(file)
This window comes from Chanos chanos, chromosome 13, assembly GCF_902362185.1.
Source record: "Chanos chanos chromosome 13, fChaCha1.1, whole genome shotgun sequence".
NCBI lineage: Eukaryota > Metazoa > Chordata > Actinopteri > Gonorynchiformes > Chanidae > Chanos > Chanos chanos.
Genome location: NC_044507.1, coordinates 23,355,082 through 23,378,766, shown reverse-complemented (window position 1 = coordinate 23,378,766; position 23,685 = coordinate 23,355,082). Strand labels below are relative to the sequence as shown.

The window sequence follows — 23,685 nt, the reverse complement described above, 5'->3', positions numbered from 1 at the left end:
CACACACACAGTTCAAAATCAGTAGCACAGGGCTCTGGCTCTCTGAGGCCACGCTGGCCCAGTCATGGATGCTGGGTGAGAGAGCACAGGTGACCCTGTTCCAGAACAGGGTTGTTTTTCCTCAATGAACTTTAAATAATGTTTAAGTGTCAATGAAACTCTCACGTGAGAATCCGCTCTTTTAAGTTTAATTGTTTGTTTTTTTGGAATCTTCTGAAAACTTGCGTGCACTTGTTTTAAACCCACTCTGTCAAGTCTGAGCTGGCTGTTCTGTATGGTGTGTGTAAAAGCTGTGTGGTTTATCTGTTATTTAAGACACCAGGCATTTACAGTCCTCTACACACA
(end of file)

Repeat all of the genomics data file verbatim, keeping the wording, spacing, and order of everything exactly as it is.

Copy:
This window comes from Chanos chanos, chromosome 13, assembly GCF_902362185.1.
Source record: "Chanos chanos chromosome 13, fChaCha1.1, whole genome shotgun sequence".
NCBI lineage: Eukaryota > Metazoa > Chordata > Actinopteri > Gonorynchiformes > Chanidae > Chanos > Chanos chanos.
Genome location: NC_044507.1, coordinates 23,355,082 through 23,378,766, shown reverse-complemented (window position 1 = coordinate 23,378,766; position 23,685 = coordinate 23,355,082). Strand labels below are relative to the sequence as shown.

The window sequence follows — 23,685 nt, the reverse complement described above, 5'->3', positions numbered from 1 at the left end:
CACACACACAGTTCAAAATCAGTAGCACAGGGCTCTGGCTCTCTGAGGCCACGCTGGCCCAGTCATGGATGCTGGGTGAGAGAGCACAGGTGACCCTGTTCCAGAACAGGGTTGTTTTTCCTCAATGAACTTTAAATAATGTTTAAGTGTCAATGAAACTCTCACGTGAGAATCCGCTCTTTTAAGTTTAATTGTTTGTTTTTTTGGAATCTTCTGAAAACTTGCGTGCACTTGTTTTAAACCCACTCTGTCAAGTCTGAGCTGGCTGTTCTGTATGGTGTGTGTAAAAGCTGTGTGGTTTATCTGTTATTTAAGACACCAGGCATTTACAGTCCTCTACACACA